Running Ubuntu in VirtualBox at 2560 x 1600!

by Алекс Руис on June 10, 2010

Once I got my new PC last weekend, the first thing I did was to install Ubuntu 10.4 in VirtualBox (now updated to 3.2.4) in a Windows 7 host. Installation of both VirtualBox and Ubuntu was quick and painless. They just work. Since I have a 30′ monitor and a powerful video card, I wanted to run Ubuntu to the maximum resolution possible (2560 x 1600.) Unfortunately, the default settings only allowed me to set the display resolution to an awful 1024 x 768.

After a couple of days, I found some instructions on how to increase the screen resolution of a Ubuntu virtual machine. I basically had to:

  1. Install VirtualBox “Guest Additions”
  2. Add the desired screen resolution to the xorg.conf file

Since I’m a Linux/VirtualBox newbie, I followed the instructions carefully. In theory, I just needed to right-click the icon and select “Open with Autorun Prompt” to install the Guest Additions. Once I did that, I tried to edit the xorg.conf file, but my copy of Ubuntu didn’t have one! I found instructions on how to create a new one, but it never worked. I was completely sure I wanted to use Ubuntu as my primary desktop and I was not going to give up!

Finally I found out that I was not installing the Guest Additions correctly and that I didn’t have to edit any xorg.conf file. This precious link, http://mylinuxramblings.wordpress.com/2010/05/23/running-kubuntu-10-04-in-virtualbox-as-a-guest-os/, pointed me in the right direction.

Now the screen resolution of my Ubuntu virtual machine changes dynamically when I resize the VirtualBox window. I can turn on all visual effects as well. Here is a screenshot of my Ubuntu virtual machine, at 2560 x 1600 (click to enlarge)

{ 9 comments… read them below or add one }

Mark Ferns June 10, 2010 at 10:56 am

Hi,

It’s always nice to have feedback, especially when a posting has helped someone new to Linux. It’s a great OS and with some time spent using it, it can be very rewarding.

Welcome to the Linux community

Best of luck and enjoy.

Mark

Reply

Alex Ruiz June 10, 2010 at 11:57 am

Thanks Mark! I’m following you on Twitter :)

Cheers!
-Alex

Reply

JCVersan June 10, 2010 at 7:09 pm

Hi Alex, I’m a happy Fest user, please can you share why use a virtual Linux instead of a full Linux installation? Thanks!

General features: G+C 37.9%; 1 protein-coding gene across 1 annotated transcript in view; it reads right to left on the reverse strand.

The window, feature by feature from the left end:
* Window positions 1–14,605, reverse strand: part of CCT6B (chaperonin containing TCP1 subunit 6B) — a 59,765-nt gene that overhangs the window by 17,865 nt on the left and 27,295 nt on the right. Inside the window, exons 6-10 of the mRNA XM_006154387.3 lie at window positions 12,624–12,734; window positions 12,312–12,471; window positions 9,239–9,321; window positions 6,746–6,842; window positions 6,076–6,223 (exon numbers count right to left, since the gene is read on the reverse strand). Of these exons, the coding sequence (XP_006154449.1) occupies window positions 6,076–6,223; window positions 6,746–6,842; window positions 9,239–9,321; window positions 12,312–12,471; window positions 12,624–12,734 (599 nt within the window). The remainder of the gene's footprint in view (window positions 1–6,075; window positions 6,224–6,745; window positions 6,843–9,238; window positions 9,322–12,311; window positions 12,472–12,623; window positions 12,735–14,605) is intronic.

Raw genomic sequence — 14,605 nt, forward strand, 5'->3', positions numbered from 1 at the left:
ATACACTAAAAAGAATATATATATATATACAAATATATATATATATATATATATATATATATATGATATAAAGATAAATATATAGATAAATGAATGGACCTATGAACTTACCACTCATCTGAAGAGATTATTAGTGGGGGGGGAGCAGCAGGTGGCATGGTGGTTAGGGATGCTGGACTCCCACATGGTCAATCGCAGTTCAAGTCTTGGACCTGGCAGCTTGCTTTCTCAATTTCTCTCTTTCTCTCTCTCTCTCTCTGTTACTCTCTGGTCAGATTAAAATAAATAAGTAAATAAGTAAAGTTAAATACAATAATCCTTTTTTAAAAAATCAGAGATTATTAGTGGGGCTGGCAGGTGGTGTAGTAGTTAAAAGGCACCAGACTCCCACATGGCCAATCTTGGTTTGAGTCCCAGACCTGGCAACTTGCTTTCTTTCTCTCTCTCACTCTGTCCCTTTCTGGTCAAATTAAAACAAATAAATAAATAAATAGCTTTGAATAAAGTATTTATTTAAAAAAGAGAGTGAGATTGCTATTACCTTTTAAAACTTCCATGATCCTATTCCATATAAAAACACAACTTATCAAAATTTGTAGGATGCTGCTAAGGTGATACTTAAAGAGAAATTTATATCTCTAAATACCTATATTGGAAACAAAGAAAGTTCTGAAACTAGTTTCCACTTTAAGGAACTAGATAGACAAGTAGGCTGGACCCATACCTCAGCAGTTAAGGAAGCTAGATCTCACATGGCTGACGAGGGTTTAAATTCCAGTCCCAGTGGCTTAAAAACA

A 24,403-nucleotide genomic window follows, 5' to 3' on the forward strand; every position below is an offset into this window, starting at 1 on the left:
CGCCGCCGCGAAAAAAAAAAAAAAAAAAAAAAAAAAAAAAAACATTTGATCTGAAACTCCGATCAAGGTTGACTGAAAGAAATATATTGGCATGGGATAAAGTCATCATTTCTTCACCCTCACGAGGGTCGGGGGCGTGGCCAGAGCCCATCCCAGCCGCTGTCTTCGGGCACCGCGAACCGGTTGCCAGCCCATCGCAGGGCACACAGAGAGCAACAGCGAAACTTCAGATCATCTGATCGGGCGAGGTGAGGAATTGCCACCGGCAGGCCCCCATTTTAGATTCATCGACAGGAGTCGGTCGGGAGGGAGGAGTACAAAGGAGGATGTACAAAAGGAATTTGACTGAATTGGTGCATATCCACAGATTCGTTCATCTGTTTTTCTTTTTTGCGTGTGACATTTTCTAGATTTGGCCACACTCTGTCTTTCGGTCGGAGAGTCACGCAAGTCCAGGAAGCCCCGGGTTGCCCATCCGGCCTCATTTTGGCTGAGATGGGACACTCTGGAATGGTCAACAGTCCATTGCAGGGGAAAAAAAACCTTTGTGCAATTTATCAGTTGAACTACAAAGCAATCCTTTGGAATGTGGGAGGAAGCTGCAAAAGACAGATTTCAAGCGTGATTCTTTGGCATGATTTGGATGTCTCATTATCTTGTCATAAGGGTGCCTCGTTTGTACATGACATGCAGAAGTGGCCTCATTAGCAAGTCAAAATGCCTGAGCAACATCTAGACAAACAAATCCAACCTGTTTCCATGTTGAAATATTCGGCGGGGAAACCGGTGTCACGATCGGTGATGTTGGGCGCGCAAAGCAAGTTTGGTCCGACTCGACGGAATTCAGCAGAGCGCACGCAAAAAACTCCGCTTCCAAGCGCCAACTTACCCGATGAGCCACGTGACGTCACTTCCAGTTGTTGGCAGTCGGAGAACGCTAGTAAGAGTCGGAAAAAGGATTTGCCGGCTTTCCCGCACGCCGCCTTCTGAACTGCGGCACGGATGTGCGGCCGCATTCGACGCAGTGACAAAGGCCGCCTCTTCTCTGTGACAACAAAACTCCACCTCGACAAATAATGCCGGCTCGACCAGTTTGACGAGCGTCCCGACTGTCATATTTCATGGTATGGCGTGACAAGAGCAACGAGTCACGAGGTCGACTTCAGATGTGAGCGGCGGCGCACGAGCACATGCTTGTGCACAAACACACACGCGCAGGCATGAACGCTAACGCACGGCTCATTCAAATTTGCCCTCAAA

– JC

Reply

Alex Ruiz June 10, 2010 at 7:41 pm

Hey JC,

(Thanks for the comment on FEST) :)

The reasons I chose to have a virtual machine instead of a full installation are:

1. I still need to keep Windows, to use the image- and video-editing software I already own
2. My new PC comes with Win7 pre-installed, it would be a lot of work to switch to full Ubuntu and Win7 virtual machine
3. I could have set up dual-boot, but I find it annoying to reboot every time I want to switch OSes

Cheers!
-Alex

Reply

Alex Ruiz June 10, 2010 at 7:52 pm

Oh! I forgot one of the most important ones! I need to fix a couple of Linux-specific bugs in FEST-Swing!

Reply

adam June 11, 2010 at 5:20 am

Another nice thing about VirtualBox is the full screen support. Use the default keyboard control, ‘right control + f’, to toggle between full screen to squeeze out a few more pixels for your VirtualBox session.

Reply

Alex Ruiz June 11, 2010 at 9:57 am

Hey Adam,

I just tried it and it’s awesome! It looks like a full Ubuntu installation (instead of virtual machine.)

Many thanks!
-Alex

Reply

Raminder Singh June 23, 2010 at 1:44 am

Hey Alex,
I also tried using virtualBox for Ubuntu 10.4 (using downloaded .iso image). All the steps executed successfully but Ubuntu gets started in commnd-mode, not in GUI mode.

Is there any extra xconf/xserver settings required?

thanks
Raminder

Reply

Alex Ruiz June 23, 2010 at 8:11 am

Hi Raminder,

I honestly have no clue (sorry.) Like I mentioned in the post, I’m new to Ubuntu and VirtualBox. My guess is it would be better to post this question in the VirtualBox forum.

Cheers!

Reply

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